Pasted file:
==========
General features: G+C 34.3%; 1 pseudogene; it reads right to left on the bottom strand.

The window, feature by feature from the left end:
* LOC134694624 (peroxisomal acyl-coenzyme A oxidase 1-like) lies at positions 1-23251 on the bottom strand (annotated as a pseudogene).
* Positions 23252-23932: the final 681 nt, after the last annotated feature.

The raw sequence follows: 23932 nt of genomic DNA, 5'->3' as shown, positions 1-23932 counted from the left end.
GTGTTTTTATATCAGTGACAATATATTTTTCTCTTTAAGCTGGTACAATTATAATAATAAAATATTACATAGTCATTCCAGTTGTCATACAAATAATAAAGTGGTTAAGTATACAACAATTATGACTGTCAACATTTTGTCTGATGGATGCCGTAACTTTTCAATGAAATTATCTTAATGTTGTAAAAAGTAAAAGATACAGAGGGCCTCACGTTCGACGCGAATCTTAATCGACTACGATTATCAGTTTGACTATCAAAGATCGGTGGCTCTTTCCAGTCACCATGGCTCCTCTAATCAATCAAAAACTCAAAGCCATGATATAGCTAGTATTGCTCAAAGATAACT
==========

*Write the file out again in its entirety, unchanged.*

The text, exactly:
General features: G+C 34.3%; 1 pseudogene; it reads right to left on the bottom strand.

The window, feature by feature from the left end:
* LOC134694624 (peroxisomal acyl-coenzyme A oxidase 1-like) lies at positions 1-23251 on the bottom strand (annotated as a pseudogene).
* Positions 23252-23932: the final 681 nt, after the last annotated feature.

The raw sequence follows: 23932 nt of genomic DNA, 5'->3' as shown, positions 1-23932 counted from the left end.
GTGTTTTTATATCAGTGACAATATATTTTTCTCTTTAAGCTGGTACAATTATAATAATAAAATATTACATAGTCATTCCAGTTGTCATACAAATAATAAAGTGGTTAAGTATACAACAATTATGACTGTCAACATTTTGTCTGATGGATGCCGTAACTTTTCAATGAAATTATCTTAATGTTGTAAAAAGTAAAAGATACAGAGGGCCTCACGTTCGACGCGAATCTTAATCGACTACGATTATCAGTTTGACTATCAAAGATCGGTGGCTCTTTCCAGTCACCATGGCTCCTCTAATCAATCAAAAACTCAAAGCCATGATATAGCTAGTATTGCTCAAAGATAACT